National Citizen Science Day is April 14. Here are three ways to get involved.
At its heart, so much about the scientific discoveries that have moved human civilization forward comes down to one thing: data.
For hundreds of years, this paradigm has ruled the scientific process – scientist collects data, scientist analyzes data, scientist comes to conclusion based on that data. But many of today’s scientists are turning to an invaluable tool for gathering data sets that are orders of magnitude larger than what they could collect by themselves or with their research team: ordinary folks, non-scientists who are willing to do the legwork because they simply want to be involved.
Scientists utilizing volunteers to amplify their data-collection efforts is known as citizen science, and researchers across the planet (and even in space, just ask NASA) are using Regular Janes and Regular Joes to do everything from collecting samples of the microbes in and on our bodies (University of California at San Diego’s American Gut project) to studying and reporting the numbers of birds at our feeders (Cornell’s Project Feederwatch).
A trio of Western Washington University professors are working on projects that involve citizen science. And given that April 14 is National Citizen Science Day, maybe this is the perfect time for you to get involved in science that means something to you.
Did you know that algae lives in snow? Every year as winter slowly gives way to spring and alpine snowfields across the Cascades and Olympics begin to melt, Chlamydomonas nivalis, a species of green algae that thrives in freezing water, makes its appearance. In addition to the green chlorophyll pigment that all algae has, this species also has a red pigment, and a bloom of this algae can turn whole snowfields pink – hence the name, “watermelon snow.”
WWU Assistant Professor of Biology Robin Kodner tracks watermelon snow colonies and is working to better understand the species’ ability to evolve.
“It’s easier to study evolution in algae, because they have large populations and reproduce quickly,” Kodner says. “This will help us develop a good model for understanding how organisms respond and evolve in changing environments.”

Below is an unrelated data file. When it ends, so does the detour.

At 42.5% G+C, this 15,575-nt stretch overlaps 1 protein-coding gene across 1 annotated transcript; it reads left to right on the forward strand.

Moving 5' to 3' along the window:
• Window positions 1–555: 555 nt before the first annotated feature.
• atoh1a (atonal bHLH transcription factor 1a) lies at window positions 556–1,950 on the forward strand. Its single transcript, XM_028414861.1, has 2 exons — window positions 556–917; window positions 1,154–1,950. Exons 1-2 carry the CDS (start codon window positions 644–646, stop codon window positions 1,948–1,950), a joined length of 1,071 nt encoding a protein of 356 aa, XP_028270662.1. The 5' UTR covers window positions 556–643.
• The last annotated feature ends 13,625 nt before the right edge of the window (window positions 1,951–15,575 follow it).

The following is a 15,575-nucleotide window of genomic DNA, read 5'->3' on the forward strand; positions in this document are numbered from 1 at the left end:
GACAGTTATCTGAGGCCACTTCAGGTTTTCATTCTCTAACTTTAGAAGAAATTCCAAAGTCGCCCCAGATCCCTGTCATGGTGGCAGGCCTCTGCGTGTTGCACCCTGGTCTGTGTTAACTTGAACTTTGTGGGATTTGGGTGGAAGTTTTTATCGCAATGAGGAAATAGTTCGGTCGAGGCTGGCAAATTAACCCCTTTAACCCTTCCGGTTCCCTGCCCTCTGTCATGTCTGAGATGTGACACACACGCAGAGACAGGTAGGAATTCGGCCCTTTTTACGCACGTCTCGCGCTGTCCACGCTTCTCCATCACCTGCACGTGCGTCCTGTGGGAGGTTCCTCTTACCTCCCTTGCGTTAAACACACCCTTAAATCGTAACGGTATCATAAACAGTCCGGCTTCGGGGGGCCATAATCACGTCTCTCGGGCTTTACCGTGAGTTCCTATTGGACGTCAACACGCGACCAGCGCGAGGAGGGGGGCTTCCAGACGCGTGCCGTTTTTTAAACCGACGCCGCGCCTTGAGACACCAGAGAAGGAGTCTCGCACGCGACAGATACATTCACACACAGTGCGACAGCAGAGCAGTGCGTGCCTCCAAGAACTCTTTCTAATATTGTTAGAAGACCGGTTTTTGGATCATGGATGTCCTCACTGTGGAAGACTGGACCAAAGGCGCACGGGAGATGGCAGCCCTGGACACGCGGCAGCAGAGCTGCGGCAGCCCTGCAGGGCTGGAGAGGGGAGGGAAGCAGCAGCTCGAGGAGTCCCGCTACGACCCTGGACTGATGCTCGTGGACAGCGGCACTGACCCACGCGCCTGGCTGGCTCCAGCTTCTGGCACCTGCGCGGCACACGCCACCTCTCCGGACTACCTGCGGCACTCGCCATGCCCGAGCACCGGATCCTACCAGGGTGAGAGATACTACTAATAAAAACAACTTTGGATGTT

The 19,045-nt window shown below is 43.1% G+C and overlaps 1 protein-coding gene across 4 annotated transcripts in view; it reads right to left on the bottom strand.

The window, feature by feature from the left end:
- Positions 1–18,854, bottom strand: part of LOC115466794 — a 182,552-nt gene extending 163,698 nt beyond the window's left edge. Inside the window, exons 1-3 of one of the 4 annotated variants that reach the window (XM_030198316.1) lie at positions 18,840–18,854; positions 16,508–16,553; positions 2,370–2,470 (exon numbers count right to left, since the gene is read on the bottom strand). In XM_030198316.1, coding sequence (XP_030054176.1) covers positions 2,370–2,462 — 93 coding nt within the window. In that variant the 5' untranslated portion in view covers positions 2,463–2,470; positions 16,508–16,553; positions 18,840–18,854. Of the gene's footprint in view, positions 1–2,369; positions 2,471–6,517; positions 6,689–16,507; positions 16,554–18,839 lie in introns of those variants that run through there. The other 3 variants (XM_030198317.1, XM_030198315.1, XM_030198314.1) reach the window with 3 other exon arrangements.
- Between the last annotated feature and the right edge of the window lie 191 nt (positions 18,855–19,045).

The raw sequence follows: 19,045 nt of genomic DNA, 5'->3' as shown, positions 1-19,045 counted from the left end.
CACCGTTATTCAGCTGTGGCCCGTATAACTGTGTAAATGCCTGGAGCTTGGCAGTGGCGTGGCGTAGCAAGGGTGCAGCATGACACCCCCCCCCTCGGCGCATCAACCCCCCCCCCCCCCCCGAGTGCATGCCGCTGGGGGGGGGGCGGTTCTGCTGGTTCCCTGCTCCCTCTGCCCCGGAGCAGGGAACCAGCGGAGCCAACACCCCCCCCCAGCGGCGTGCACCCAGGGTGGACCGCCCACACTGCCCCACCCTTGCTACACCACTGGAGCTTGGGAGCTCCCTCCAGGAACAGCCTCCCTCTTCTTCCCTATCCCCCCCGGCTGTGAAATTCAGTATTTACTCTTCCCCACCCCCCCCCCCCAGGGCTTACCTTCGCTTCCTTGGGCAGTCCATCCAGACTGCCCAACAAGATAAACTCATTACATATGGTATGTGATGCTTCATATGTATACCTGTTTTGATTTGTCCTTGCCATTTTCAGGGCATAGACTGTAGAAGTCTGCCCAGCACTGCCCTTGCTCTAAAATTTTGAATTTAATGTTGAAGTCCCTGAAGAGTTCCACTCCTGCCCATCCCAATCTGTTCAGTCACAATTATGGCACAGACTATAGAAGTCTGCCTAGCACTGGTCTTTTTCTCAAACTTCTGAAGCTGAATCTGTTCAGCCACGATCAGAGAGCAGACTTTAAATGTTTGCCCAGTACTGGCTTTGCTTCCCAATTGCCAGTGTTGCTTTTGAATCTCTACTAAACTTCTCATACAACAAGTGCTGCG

Kodner enlists climbers, guides, hikers, and budding naturalists to assist in her research by collecting snow samples and sending them to her in a kit that she will send to participants. Learn more at kodnerlab.wordpress.com/citizen-science.
The Coastal Almanac project
WWU Assistant Professor of Environmental Science Marco Hatch in Western’s Huxley College of the Environment is working on a citizen science initiative called the Coastal Almanac in which residents of coastal areas answer questions important to their community.
“Under this model, these communities won’t have to be passive consumers of information – they will be the primary researchers and the active participants in the process, as well as the stewards of the data once the process is complete,” he says.
Funded by the National Science Foundation, the Coastal Almanac, which Hatch is working on with peers at Oregon State and University of Washington, is based on putting the research process into the hands of non-scientists, whether it is a query about the impact of global sea-level rise or a better understanding of how ocean acidification might affect local shellfish populations.
“We can all be scientists. What we want to show with the Coastal Almanac is the inherent connection between the geosciences and these communities,” he says.
To find out more about the Coastal Almanac project, contact Hatch at email@example.com.
Robin Matthews, director of Western’s Institute for Watershed Studies, loves algae; she gets giddy just talking about it – even the types so toxic they can make you really sick.
For example, she says the dinoflagellate protists that cause toxic red tides and paralytic shellfish poisoning aren’t plants, although they look and act like what most folks think of as algae. And neither are the group commonly called the blue/green algae, which now occupy most of Matthews’ research time. Blue/greens aren’t plants or animals; they are cyanobacteria, the only phylum of bacteria that obtains its energy through photosynthesis, and in high levels they can be particularly dangerous to humans and pets.
After enough days of warm, calm weather in many of our regional lakes, certain types of blue/greens can bloom in numbers that produce dangerous toxins like microcystin, which has been linked to liver damage and possible liver and colorectal cancers; although, she stresses that just because a bloom has occurred doesn’t mean that it’s toxic.
“One of the issues is that, while many people know that algae can be harmful, they don’t realize that the vast majority of algae are not harmful at all,” she says.
This is why Matthews is partnering with the U.S. Environmental Protection Agency on a citizen science project called Cyanoscope to help people learn how to recognize potentially toxic algae blooms — which would help local agencies target which lakes to test for toxins.
“It’s identifying a ton of cool new blue/greens – what’s not to like?” says Matthews, who is part of a team of volunteer scientists analyzing the samples. She added that the state of Washington maintains a good site full of regional toxic algae data and info at www.nwtoxicalgae.org.
From the high slopes of the Cascades and Olympics to coastal towns and your local pond, there is a citizen science initiative waiting for your help – and your data. Get involved!
Western Washington University offers a variety of degree options at various locations throughout the state, in addition to opportunities to impact communities. To learn more about how to support Western Washington University and access to higher education, visit foundation.wwu.edu.